Pesticides in Produce

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Pesticides are commonly found on different produce like fruits and vegetables. They’re used to deter things such as insects as well as prevent the growth of fungi, but what shoppers might not know is these pesticides can actually be harmful for their health.

Because the main job of pesticides is to wipe out these living organisms, it doesn’t necessarily come as a shock that they could pose potential health risks. However, those risks depend on the toxicity of the ingredients of the pesticide as well as how often you are exposed to them. Other risk factors such as age, pregnancy, and suppressed immune systems may also make individuals more sensitive to the effects of a pesticide than others. While ingesting foods that have been contaminated with pesticides may be cause for concern, those who apply pesticides to produce are also at a greater risk of developing health problems as they are exposed to them on a regular basis.

Studies have linked pesticides to a multitude of health problems, such as cancers like childhood leukemia, lymphoma, breast cancer, and brain cancer – as well as potential links to cancer of the prostate, liver and pancreas. Neurological issues, such as Parkinson’s disease, as well as neurodevelopmental issues in children including impaired motor skills and behavioural problems. Problems with hormone disruption such as estrogens, androgens and thyroid which may also have an impact on reproduction and fertility; and lastly, issues involving irritation of the skin, eyes and lungs.

For the last fourteen years, the Environmental Working Group (EWG) has published what’s called their ‘Dirty Dozen’ list in effort to make shoppers aware of how their favourite produce ranks in terms of pesticide contamination – with 2018’s list being released this past Tuesday. Atop that list, for the third consecutive year in a row, was strawberries, which were found to have residues of at least 20 different pesticides – an astounding number. Following strawberries, in descending order, was spinach, nectarines, apples, grapes, peaches, cherries, pears, tomatoes, celery, potatoes and sweet bell peppers, which all tested positive for more than one pesticide residue as well as higher concentrations compared to other types of produce. Alternatively, produce that was found to contain the least pesticides and lowest concentrations included sweet corn, avocados, cabbage, onions, sweet peas, asparagus, eggplant, cauliflower, broccoli, pineapple, mango, kiwi, honeydew, and cantaloupe.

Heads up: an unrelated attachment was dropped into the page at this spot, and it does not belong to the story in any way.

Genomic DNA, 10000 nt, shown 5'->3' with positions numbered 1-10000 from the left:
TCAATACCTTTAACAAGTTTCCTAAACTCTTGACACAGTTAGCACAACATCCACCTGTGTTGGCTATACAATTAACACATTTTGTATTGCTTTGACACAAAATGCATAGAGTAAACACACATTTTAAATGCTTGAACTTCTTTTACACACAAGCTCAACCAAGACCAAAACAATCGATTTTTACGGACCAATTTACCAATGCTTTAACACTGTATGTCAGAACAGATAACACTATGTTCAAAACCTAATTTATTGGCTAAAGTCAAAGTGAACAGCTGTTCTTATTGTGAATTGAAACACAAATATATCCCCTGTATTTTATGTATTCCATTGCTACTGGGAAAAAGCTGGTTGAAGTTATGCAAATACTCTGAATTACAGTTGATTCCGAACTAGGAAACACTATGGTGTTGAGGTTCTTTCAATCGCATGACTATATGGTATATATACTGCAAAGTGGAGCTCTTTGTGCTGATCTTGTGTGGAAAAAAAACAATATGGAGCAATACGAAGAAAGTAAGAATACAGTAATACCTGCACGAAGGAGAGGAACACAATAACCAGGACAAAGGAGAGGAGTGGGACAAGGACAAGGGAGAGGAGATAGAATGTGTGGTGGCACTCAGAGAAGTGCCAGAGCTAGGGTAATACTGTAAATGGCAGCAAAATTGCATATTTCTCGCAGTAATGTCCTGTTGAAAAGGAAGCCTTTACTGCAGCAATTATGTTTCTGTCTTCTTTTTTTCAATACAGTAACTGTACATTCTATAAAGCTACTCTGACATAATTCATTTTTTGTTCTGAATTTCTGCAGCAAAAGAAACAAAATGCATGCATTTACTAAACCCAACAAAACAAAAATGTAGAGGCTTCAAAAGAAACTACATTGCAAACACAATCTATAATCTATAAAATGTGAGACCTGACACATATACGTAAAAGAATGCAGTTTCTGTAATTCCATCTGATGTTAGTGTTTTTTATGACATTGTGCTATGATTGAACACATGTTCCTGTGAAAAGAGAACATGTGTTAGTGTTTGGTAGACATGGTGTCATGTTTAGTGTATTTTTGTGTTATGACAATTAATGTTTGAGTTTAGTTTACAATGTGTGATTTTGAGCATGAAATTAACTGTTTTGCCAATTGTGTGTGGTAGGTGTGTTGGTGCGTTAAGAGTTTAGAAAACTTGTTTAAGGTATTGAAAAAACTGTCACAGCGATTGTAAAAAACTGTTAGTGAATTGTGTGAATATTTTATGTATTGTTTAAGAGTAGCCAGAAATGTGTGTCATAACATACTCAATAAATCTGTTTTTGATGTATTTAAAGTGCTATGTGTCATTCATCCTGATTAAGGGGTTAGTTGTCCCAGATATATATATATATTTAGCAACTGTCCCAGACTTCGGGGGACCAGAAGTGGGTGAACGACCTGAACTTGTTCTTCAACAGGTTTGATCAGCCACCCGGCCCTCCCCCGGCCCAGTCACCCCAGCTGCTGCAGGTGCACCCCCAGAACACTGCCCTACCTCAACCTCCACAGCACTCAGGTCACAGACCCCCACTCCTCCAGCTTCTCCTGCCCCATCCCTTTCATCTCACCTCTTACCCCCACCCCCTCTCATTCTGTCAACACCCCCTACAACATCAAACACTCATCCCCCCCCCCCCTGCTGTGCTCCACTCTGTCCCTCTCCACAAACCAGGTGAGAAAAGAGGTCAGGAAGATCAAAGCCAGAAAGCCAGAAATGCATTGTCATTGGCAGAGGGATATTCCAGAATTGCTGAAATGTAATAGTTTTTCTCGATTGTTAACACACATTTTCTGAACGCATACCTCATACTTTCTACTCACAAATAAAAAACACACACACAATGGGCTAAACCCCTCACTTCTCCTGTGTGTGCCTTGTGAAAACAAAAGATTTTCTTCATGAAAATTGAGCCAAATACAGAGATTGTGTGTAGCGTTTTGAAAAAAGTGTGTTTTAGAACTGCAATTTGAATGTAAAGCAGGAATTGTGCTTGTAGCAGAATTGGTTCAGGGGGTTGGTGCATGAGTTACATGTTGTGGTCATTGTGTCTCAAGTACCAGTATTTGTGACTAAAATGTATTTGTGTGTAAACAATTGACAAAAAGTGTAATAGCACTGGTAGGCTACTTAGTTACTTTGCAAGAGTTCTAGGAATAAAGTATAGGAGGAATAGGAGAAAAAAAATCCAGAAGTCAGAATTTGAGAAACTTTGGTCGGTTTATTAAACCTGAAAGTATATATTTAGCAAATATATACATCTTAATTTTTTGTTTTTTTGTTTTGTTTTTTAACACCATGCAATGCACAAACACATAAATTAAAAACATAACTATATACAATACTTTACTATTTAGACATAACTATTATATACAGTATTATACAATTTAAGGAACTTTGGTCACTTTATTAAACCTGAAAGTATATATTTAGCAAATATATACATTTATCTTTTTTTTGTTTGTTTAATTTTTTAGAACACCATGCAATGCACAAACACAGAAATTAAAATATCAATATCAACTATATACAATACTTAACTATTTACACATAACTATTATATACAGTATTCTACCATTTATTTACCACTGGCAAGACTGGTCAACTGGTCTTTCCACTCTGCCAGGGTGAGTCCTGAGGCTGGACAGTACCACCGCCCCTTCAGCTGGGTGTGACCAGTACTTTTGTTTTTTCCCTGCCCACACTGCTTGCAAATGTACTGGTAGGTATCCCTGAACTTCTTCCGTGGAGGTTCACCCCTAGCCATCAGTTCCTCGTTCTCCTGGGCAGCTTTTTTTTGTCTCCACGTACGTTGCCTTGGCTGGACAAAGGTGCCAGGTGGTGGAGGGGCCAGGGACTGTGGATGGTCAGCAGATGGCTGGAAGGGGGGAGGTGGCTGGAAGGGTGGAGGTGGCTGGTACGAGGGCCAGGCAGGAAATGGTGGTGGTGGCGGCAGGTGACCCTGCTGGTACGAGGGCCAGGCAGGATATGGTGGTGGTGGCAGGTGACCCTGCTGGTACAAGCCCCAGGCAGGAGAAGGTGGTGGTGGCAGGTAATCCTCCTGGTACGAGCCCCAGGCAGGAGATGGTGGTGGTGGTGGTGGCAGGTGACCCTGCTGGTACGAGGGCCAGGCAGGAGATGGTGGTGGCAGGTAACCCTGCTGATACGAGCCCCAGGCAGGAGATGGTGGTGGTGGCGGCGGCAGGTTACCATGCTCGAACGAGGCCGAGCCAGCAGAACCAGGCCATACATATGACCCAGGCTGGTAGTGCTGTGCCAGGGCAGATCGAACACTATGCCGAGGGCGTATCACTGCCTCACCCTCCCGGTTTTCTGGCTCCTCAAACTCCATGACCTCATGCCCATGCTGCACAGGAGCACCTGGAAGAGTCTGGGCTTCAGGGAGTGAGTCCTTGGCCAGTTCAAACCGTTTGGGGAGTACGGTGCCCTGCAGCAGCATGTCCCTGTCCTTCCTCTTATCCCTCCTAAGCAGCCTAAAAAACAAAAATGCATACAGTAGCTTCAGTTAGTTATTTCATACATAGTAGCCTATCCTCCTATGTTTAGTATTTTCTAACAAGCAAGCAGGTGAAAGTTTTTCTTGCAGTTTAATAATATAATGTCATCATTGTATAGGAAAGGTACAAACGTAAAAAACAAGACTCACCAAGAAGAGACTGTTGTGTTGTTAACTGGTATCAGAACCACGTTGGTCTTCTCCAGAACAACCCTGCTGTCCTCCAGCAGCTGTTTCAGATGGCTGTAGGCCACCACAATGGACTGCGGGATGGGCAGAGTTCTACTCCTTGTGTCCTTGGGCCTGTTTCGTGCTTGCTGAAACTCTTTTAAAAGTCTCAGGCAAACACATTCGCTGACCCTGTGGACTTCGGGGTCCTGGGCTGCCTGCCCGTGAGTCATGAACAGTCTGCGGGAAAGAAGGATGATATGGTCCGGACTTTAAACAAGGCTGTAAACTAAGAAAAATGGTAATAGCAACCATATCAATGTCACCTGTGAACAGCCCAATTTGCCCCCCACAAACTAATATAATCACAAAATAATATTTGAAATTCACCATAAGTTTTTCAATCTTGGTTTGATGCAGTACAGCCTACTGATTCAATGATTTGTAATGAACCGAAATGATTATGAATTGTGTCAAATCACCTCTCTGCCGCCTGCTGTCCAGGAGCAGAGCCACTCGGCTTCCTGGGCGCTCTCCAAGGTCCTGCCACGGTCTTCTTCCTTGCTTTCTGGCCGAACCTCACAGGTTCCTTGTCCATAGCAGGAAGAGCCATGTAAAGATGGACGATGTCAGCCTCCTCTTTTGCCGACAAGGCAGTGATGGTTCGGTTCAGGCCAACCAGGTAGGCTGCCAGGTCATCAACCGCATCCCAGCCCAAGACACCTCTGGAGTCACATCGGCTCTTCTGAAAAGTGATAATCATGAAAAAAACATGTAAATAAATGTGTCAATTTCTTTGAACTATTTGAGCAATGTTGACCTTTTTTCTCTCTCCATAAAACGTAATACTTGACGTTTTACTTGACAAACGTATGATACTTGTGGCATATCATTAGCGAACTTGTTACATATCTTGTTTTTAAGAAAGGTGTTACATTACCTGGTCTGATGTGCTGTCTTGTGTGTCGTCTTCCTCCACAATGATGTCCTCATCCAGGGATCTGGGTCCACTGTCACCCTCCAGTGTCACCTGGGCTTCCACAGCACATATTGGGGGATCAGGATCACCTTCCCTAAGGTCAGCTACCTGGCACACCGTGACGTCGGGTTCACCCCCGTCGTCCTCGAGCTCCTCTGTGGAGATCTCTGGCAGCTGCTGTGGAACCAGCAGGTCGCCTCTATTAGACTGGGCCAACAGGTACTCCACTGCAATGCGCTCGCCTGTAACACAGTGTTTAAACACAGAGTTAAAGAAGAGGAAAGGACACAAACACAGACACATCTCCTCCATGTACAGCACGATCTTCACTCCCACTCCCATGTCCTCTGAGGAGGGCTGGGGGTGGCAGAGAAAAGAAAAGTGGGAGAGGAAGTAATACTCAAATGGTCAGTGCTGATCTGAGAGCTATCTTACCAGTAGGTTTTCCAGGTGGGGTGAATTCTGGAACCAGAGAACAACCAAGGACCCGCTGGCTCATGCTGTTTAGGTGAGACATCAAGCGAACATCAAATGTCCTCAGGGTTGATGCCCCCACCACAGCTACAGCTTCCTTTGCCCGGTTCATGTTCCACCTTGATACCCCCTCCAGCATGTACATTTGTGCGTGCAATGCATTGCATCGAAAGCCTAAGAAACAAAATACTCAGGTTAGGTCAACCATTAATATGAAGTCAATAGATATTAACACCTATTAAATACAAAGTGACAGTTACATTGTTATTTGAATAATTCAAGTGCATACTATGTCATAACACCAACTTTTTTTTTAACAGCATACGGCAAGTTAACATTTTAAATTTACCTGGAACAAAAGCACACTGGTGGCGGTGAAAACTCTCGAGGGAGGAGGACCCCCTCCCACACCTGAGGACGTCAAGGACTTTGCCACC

Does this mean you should stop eating the aforementioned foods? Absolutely not. In fact, Dr. Ali Ghahary encourages patients to include more fruits and vegetables into their diets given their many benefits. You should, however, switch to organic produce. The difference between organic and non-organic produce is the chemicals used. While the pesticides used on non-organic produce are synthetically made, pesticides found on organic produce are derived from naturally occurring sources such as plants; and while organic produce may be slightly more expensive than the non-organic fruits and vegetables, it will be much healthier for you in the long-term.

To talk more about healthy eating, follow Dr. Ghahary on Twitter at @DrAliGhahary. Don’t forget you can also follow him on Instagram and Facebook, too!

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